Lead investigator Dr. Renee Boynton-Jarrett, a pediatric primary care physician at Boston Medical Center, and colleagues used data involving 33,000 women in 2005 from the Black Women's Health Study, which has tracked a large number of African-American women since 1995.
The women's early life experiences of abuse were assessed in relation to two measures of obesity -- body mass index and waist circumference greater than 35 inches as a measure of central obesity.
"Abuse during childhood may adversely shape health behaviors and coping strategies, which could lead to greater weight gain in later life," Boynton-Jarrett said in a statement.
She noted that metabolic and hormonal disruptions resulting from abuse could have that effect and childhood abuse could be a marker for other adversities.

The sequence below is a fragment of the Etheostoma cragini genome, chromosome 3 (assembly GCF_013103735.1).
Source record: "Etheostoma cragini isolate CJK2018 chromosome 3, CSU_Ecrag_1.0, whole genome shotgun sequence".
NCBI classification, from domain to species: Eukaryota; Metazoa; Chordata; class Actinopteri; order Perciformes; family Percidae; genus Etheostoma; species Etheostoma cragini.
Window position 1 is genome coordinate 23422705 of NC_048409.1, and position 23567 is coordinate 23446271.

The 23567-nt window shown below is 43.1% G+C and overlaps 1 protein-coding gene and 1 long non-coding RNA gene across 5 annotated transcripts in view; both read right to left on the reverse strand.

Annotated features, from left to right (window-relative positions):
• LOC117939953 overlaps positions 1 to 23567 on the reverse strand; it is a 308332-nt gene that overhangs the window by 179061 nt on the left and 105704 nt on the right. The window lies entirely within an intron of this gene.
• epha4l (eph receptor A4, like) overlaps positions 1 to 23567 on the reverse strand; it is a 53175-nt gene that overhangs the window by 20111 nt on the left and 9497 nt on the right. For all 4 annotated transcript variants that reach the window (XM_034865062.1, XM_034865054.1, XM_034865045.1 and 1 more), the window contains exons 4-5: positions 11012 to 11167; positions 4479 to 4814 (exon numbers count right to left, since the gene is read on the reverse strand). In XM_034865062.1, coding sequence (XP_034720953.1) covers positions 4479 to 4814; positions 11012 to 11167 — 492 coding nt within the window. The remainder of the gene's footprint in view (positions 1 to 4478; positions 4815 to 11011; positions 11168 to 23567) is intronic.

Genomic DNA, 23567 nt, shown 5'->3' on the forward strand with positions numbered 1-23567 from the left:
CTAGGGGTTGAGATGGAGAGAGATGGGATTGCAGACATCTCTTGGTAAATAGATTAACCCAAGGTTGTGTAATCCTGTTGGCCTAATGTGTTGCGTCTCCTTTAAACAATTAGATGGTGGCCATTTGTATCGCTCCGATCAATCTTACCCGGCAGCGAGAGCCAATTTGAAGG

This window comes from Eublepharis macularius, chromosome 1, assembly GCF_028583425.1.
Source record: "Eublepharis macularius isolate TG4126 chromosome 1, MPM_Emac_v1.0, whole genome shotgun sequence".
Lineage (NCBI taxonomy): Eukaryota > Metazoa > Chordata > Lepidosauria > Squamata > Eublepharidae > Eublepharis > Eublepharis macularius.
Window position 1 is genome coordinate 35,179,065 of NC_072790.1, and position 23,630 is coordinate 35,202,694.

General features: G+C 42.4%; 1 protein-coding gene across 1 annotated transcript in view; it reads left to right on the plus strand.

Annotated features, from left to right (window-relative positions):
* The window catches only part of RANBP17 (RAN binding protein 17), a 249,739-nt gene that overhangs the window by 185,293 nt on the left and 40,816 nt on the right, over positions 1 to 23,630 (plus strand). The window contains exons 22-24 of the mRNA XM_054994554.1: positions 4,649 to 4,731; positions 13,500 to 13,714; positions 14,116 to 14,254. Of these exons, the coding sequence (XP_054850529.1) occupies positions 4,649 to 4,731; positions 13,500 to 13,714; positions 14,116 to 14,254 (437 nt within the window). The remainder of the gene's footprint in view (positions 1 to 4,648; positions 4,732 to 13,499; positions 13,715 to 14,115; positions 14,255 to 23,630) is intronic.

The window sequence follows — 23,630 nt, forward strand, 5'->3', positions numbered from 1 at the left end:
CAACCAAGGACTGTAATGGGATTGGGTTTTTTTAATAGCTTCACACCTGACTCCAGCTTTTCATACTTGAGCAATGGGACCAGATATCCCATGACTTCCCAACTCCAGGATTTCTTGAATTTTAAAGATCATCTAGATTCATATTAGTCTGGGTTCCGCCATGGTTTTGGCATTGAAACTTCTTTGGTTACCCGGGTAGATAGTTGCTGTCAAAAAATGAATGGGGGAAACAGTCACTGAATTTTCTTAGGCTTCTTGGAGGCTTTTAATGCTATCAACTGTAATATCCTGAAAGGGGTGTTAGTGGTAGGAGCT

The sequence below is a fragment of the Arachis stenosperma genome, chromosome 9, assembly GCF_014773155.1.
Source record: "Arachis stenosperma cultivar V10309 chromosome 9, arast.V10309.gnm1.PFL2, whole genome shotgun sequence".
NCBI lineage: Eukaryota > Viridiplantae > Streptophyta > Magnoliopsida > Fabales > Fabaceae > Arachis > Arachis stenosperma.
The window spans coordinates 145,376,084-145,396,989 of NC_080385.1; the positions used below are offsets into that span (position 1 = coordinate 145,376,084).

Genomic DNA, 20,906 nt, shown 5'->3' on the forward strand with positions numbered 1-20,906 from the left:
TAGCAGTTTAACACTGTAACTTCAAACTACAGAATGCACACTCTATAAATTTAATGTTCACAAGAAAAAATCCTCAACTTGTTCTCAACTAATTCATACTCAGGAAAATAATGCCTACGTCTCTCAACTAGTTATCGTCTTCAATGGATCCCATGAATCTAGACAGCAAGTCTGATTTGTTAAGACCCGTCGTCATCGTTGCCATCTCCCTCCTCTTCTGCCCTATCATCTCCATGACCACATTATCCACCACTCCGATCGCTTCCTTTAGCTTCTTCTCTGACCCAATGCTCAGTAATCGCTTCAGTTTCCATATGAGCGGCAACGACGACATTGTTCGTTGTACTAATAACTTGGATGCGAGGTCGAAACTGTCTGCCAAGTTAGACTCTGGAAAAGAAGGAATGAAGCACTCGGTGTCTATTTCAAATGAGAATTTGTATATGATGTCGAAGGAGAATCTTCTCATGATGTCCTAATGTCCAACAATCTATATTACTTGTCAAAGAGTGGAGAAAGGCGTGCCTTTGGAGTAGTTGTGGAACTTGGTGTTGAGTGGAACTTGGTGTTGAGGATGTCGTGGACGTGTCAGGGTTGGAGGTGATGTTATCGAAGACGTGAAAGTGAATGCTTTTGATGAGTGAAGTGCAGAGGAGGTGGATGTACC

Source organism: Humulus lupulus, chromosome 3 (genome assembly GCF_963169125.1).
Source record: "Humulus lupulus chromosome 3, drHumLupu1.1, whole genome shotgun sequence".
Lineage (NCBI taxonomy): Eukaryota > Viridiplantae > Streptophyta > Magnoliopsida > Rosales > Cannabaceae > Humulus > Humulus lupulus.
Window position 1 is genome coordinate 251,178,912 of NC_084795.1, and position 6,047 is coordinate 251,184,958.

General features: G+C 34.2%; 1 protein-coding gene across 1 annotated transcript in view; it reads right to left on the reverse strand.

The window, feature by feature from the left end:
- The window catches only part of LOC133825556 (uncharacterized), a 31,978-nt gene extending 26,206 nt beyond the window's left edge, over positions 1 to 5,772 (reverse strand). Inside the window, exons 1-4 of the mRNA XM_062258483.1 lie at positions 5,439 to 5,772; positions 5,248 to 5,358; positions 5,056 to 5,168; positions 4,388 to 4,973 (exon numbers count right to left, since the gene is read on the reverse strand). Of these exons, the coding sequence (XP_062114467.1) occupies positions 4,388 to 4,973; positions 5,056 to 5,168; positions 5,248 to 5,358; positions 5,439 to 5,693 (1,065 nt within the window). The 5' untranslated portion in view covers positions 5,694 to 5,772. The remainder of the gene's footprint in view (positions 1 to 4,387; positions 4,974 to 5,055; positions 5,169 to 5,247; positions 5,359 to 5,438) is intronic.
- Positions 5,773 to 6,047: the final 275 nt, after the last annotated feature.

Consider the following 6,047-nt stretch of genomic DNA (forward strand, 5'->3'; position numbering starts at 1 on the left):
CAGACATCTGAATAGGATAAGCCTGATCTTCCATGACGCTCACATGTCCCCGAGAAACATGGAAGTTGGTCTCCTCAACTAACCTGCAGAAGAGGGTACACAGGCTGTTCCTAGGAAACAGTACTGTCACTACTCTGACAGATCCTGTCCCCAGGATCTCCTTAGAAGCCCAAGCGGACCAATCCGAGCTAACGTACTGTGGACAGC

"Ultimately, greater understanding of pathways between early life abuse and adult weight status may inform obesity prevention and treatment approaches," Boynton-Jarrett said.
She said further studies are needed to clarify which factors are responsible for the association of abuse with obesity.
The study was published in the journal Pediatrics.
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